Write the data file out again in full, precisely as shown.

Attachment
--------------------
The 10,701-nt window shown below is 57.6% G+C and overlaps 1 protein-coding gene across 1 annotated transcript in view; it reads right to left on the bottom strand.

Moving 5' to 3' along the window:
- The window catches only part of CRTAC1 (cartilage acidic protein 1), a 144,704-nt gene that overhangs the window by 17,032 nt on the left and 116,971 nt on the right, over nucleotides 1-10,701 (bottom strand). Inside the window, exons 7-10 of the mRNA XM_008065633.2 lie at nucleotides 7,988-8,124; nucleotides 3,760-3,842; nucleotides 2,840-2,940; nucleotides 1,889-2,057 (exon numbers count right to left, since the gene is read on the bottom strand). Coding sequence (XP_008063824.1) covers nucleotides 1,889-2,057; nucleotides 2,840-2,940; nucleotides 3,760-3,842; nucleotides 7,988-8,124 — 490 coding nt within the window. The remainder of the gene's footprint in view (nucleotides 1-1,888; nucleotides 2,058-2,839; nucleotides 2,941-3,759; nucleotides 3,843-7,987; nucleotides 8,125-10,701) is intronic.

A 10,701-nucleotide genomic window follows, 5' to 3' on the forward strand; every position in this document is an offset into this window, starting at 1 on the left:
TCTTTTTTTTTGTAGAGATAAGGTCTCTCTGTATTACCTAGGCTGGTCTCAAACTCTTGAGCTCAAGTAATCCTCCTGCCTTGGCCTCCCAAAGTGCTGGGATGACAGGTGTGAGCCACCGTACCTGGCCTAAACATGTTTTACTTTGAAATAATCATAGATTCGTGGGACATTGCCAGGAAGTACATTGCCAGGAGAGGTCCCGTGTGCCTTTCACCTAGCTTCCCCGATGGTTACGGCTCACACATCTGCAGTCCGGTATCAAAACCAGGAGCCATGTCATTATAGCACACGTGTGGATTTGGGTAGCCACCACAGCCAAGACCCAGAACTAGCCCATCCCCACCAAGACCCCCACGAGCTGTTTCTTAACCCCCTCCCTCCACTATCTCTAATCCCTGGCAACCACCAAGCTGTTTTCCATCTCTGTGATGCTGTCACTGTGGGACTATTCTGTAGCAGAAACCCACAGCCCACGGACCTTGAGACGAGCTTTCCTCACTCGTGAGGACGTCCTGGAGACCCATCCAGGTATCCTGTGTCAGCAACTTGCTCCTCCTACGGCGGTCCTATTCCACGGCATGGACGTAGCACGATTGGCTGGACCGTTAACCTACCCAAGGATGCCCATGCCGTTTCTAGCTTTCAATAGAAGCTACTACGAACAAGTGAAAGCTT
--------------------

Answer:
The 10,701-nt window shown below is 57.6% G+C and overlaps 1 protein-coding gene across 1 annotated transcript in view; it reads right to left on the bottom strand.

Moving 5' to 3' along the window:
- The window catches only part of CRTAC1 (cartilage acidic protein 1), a 144,704-nt gene that overhangs the window by 17,032 nt on the left and 116,971 nt on the right, over nucleotides 1-10,701 (bottom strand). Inside the window, exons 7-10 of the mRNA XM_008065633.2 lie at nucleotides 7,988-8,124; nucleotides 3,760-3,842; nucleotides 2,840-2,940; nucleotides 1,889-2,057 (exon numbers count right to left, since the gene is read on the bottom strand). Coding sequence (XP_008063824.1) covers nucleotides 1,889-2,057; nucleotides 2,840-2,940; nucleotides 3,760-3,842; nucleotides 7,988-8,124 — 490 coding nt within the window. The remainder of the gene's footprint in view (nucleotides 1-1,888; nucleotides 2,058-2,839; nucleotides 2,941-3,759; nucleotides 3,843-7,987; nucleotides 8,125-10,701) is intronic.

A 10,701-nucleotide genomic window follows, 5' to 3' on the forward strand; every position in this document is an offset into this window, starting at 1 on the left:
TCTTTTTTTTTGTAGAGATAAGGTCTCTCTGTATTACCTAGGCTGGTCTCAAACTCTTGAGCTCAAGTAATCCTCCTGCCTTGGCCTCCCAAAGTGCTGGGATGACAGGTGTGAGCCACCGTACCTGGCCTAAACATGTTTTACTTTGAAATAATCATAGATTCGTGGGACATTGCCAGGAAGTACATTGCCAGGAGAGGTCCCGTGTGCCTTTCACCTAGCTTCCCCGATGGTTACGGCTCACACATCTGCAGTCCGGTATCAAAACCAGGAGCCATGTCATTATAGCACACGTGTGGATTTGGGTAGCCACCACAGCCAAGACCCAGAACTAGCCCATCCCCACCAAGACCCCCACGAGCTGTTTCTTAACCCCCTCCCTCCACTATCTCTAATCCCTGGCAACCACCAAGCTGTTTTCCATCTCTGTGATGCTGTCACTGTGGGACTATTCTGTAGCAGAAACCCACAGCCCACGGACCTTGAGACGAGCTTTCCTCACTCGTGAGGACGTCCTGGAGACCCATCCAGGTATCCTGTGTCAGCAACTTGCTCCTCCTACGGCGGTCCTATTCCACGGCATGGACGTAGCACGATTGGCTGGACCGTTAACCTACCCAAGGATGCCCATGCCGTTTCTAGCTTTCAATAGAAGCTACTACGAACAAGTGAAAGCTT